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Vitamin B12 Basics

Bailey Bariatrics dietitian Rene Norman, RD/LD, joins us on the blog today to explain how vitamin B12 is absorbed by our body and why that is of special consideration for anyone who has had bariatric weight loss surgery.

Vitamin B12 does a lot of work - protecting nerves, helping to release energy from our foods and working with folate to produce healthy red blood cells and keep homocysteine (an inflammation molecule) in check. Symptoms of a B12 deficiency include fatigue, tingling or numbness in your extremities, weakness, vision changes, abnormal gait, difficulty concentrating, memory loss, a smooth tongue, hypersensitivity in your skin, depression, behavioral changes, shortness of breath and pale skin. Pernicious anemia develops when a B12 deficiency is prolonged. 

How our bodies absorb B12 is a complex process. Our stomach provides acid and pepsin to release B12 from our food. The B12 then binds to a molecule called intrinsic factor as it enters the duodenum, which is the small intestine area right after the stomach. The intrinsic factor stays bound to the B12 until it reaches the ileum, which is the last part of the small intestine. B12 is released from the intrinsic factor and then absorbed through the ileum.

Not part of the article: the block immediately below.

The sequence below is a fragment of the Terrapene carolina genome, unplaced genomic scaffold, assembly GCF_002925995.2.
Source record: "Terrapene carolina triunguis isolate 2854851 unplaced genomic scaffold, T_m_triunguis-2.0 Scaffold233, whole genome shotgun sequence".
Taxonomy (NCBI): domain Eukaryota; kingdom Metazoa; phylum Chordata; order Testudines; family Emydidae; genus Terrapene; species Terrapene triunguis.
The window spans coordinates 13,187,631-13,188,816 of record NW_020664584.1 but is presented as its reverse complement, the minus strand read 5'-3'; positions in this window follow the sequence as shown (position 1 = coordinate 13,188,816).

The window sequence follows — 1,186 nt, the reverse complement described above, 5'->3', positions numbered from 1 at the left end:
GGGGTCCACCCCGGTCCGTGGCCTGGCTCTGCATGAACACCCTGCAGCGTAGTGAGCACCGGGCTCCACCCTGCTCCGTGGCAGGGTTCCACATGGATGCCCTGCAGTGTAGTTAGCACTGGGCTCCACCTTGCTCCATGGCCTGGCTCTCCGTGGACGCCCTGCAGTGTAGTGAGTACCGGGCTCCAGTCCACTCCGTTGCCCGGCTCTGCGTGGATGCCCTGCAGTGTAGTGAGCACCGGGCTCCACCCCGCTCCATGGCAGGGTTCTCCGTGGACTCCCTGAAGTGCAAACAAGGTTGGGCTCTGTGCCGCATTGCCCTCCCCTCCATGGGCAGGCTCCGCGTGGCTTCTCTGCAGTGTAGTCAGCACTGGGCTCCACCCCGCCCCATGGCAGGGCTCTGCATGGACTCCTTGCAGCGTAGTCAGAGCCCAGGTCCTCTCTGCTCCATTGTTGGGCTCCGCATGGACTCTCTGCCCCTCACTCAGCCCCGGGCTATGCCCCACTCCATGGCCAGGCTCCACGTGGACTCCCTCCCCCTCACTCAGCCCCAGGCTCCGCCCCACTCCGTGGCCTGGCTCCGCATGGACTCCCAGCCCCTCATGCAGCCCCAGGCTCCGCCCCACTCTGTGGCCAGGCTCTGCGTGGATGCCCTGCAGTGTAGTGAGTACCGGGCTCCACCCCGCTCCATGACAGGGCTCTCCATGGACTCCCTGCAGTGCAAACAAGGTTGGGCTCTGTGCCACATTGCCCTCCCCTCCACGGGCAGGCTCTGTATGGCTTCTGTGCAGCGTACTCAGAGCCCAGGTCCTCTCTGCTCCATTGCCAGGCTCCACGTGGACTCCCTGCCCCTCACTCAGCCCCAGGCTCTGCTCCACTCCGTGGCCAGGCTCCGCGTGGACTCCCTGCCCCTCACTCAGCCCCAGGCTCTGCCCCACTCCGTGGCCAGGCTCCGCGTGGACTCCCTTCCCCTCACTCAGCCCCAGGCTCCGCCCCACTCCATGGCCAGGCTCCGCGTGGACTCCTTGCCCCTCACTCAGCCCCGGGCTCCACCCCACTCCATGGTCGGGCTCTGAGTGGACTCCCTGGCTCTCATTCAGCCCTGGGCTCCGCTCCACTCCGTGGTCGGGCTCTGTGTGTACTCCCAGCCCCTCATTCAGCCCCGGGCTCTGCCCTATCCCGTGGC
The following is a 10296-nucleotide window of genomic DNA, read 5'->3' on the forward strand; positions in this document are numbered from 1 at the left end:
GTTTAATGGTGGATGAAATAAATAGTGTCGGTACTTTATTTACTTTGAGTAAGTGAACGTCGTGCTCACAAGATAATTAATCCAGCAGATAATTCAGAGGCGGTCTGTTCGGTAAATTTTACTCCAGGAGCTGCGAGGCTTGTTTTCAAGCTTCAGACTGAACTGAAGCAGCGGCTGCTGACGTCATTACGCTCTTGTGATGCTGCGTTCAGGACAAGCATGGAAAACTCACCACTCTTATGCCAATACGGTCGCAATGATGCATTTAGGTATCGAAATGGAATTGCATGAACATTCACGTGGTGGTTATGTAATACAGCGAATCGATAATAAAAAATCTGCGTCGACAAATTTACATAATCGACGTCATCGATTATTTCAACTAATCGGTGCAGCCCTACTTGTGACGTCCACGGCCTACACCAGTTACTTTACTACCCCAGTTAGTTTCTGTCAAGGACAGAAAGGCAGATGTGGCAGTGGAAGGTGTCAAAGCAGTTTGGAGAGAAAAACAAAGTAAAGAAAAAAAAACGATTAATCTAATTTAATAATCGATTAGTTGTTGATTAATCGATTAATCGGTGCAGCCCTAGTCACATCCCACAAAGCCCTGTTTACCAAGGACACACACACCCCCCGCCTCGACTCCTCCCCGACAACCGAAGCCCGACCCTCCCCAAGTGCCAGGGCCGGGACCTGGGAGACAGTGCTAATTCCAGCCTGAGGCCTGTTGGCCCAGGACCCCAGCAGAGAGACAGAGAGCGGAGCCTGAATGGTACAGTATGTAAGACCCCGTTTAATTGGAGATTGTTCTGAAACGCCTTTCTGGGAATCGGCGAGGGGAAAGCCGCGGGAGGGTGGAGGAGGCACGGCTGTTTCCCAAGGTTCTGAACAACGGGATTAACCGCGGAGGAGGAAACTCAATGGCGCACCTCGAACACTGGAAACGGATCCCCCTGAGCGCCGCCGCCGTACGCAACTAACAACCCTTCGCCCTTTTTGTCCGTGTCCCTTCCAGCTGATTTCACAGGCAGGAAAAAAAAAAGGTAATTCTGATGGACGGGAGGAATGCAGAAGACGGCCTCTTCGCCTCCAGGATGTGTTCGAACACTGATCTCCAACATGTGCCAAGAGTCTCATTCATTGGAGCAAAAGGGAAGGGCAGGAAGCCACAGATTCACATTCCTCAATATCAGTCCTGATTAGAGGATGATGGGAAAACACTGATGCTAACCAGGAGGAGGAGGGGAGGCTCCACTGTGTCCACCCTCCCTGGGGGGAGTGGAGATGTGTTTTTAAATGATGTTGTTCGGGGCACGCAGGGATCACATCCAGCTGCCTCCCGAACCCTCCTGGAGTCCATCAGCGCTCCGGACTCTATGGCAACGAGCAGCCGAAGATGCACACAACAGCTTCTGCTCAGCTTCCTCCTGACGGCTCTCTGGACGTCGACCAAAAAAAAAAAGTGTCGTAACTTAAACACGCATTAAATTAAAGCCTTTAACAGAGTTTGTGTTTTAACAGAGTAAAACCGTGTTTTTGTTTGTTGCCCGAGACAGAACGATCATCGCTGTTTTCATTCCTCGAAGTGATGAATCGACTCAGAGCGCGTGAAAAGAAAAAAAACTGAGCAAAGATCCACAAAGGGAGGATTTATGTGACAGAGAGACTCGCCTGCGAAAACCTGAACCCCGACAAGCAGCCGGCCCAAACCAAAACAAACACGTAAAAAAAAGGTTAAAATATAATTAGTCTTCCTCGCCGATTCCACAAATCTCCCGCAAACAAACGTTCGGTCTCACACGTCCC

Food-based B12 is found primarily in meats (beef, pork, chicken, turkey, fish, shellfish and game meats) and eggs. Dairy foods contribute some, but not as much as meat-based foods. 

You may have adequate stores of B12 prior to surgery if you are getting most of your protein from meats and eggs. When people suddenly convert to strict vegetarian eating, they may have a couple of years of B12 stored. However, they will need to be monitored through lab work to prevent a B12 deficiency. 

Having bariatric surgery puts you at a higher risk of B12 deficiency due to a reduced stomach pouch. First, you can’t eat as much, which decreases food-based B12 sources.  Second, you also reduce the ability to release B12 from your food, because you have less stomach acid available. Medications that block stomach acid can further reduce B12 absorption. These are common medications used before and after surgery. For patients that have had RNY gastric bypass, any food-based B12 is not able to bind with intrinsic factor, because the ileum is bypassed. 

Getting regular lab work after surgery is essential to keep your B12 status in good shape. B12 is available by prescription or in an over-the-counter supplement. Prescription forms of B12 include injections or the Nascobal nasal spray B12. You can also try over-the-counter, sublingual forms of B12. Sublingual means under the tongue, which allows the B12 to be directly absorbed from your mouth and gets into your bloodstream fairly quickly. You can find over-the-counter, sublingual liquid drops or tablets in your pharmacy. Look for B12 supplements that have 350 to 500 mcg per dose.